English as a second language

Tile Hill Wood School & Language College

source: Tile Hill Wood School & Language College

My husband Jon assumes that everyone who works in a city where numerous tourists flow through speak English, and he seems to think we will have no problem getting around Thailand. I then recounted my grand tour of Beijing, by cab, in the great hunt for my hotel because I didn’t have the written Chinese version address and was pronouncing it completely wrong (and I speak Chinese). Or when we were in a restaurant in Budapest, where written Hungarian looks like Lord of the Rings language, and were handed a menu in German, to help us out. We found that a game of charades and imitating different animals worked better.

In reality, English is the third most spoken language, at 322 million speakers – next to Spanish (332 million) and Mandarin Chinese (885 million). And even if those people do speak English, there’s the chance you won’t be able to understand them anyway. Even in English speaking countries, like India, or even England, where I have to say “what?” because they pronounced something funny or used some phrase like “that’s four quid” or “fancy a pint?”

My boss, who spent a vacation in Japan, gave me a similar suggestion for our 12-hour layover through Tokyo. Go to the tourist office and ask them to write the following on a piece of paper, in Japanese: Airport – Train – Hotel – Various tourist sites. Hand that piece of paper to a taxi driver, and said taxi driver will whisk you to your destination, unlike my Beijing incident. This advice is applicable to all countries.

I also find you win a few extra customer service points if you try to speak to your service representative in his or her language. Words like Hello, How Much? Thank you, Goodbye, Bathroom? and Where Is… seem to be enough to get me around the country. I like to visit the BBC Language page to pick up a few phrases prior to a trip and sometimes just for fun. The site features 36 languages for phrases, and seven languages for actually trying to learn a language. I tried out the Spanish one and learned to order food. I was all excited to try it out in Barcelona, except they speak Catalan there and actually didn’t really understand Spanish. On the Spanish page, you can also play these language games. My favorite is “Costa Amor” which is a cartoon soap opera. It is better than mooing for your dinner, at the very least.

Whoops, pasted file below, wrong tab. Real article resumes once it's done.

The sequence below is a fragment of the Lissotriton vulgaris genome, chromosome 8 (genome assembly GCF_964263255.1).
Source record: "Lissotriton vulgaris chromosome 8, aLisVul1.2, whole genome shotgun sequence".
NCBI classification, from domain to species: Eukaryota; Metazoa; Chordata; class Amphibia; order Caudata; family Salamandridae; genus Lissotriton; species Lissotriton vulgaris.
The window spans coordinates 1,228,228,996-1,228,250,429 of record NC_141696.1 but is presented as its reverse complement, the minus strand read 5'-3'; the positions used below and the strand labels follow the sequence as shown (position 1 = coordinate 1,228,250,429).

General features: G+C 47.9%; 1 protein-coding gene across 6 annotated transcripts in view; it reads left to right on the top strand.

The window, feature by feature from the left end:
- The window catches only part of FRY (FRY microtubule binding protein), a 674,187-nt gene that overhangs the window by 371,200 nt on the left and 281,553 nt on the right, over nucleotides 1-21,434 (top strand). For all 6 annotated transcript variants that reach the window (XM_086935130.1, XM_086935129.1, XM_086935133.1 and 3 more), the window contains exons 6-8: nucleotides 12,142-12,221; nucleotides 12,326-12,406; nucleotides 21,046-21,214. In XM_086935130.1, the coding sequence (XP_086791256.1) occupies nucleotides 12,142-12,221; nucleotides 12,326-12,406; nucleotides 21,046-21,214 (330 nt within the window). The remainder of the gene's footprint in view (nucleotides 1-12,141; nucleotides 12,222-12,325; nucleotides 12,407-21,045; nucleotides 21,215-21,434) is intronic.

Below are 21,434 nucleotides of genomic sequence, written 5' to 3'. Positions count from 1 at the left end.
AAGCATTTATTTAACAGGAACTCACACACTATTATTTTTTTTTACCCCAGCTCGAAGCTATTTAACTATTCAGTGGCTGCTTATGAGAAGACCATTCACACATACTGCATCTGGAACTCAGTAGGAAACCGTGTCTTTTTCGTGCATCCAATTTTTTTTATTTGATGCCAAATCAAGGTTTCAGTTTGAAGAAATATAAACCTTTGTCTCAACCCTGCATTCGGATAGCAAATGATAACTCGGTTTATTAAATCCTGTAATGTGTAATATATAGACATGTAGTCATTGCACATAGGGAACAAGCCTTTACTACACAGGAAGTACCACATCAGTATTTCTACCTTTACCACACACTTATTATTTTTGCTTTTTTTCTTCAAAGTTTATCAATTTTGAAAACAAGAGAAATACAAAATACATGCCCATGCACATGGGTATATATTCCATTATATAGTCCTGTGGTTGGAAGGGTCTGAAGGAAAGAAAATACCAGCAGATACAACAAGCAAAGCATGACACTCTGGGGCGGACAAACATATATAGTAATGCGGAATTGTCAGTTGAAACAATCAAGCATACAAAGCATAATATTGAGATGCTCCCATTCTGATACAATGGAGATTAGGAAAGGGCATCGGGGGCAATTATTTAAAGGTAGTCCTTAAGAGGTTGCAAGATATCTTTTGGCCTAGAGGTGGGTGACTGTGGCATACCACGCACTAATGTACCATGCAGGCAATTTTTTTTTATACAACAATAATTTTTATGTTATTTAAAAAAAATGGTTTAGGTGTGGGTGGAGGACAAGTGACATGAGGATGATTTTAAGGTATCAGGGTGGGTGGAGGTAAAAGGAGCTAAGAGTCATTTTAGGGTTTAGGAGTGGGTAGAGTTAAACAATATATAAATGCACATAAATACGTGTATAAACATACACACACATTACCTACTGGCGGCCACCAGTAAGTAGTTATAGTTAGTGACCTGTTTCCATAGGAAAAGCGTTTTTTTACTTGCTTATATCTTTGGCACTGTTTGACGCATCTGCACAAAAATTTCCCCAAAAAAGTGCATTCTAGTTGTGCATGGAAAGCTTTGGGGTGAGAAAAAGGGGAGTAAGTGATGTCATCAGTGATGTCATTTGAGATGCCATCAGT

BBC

source: BBC

 

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1 Comment

Filed under Cool Tools, In The Suitcase

One response to “English as a second language

  1. Josh Gluck

    OK, I’m not sure that English has more speakers than Chinese, but I am certain that if you consider all of the people who speak a smattering of English (rather than English as their sole or 1st language) you’ll get way more than 300-odd million speakers.

    As for Thailand, I’m pretty certain you’ll do fine with just English. Tourism is a huge part of the Thai economy, and English being the super-cool international language du jour you’ll have no problem. I found that starting every conversation with a huge smile and a “sawadee-kap” (that would be “sawadee-ka” for you women) was plenty Thai to know.

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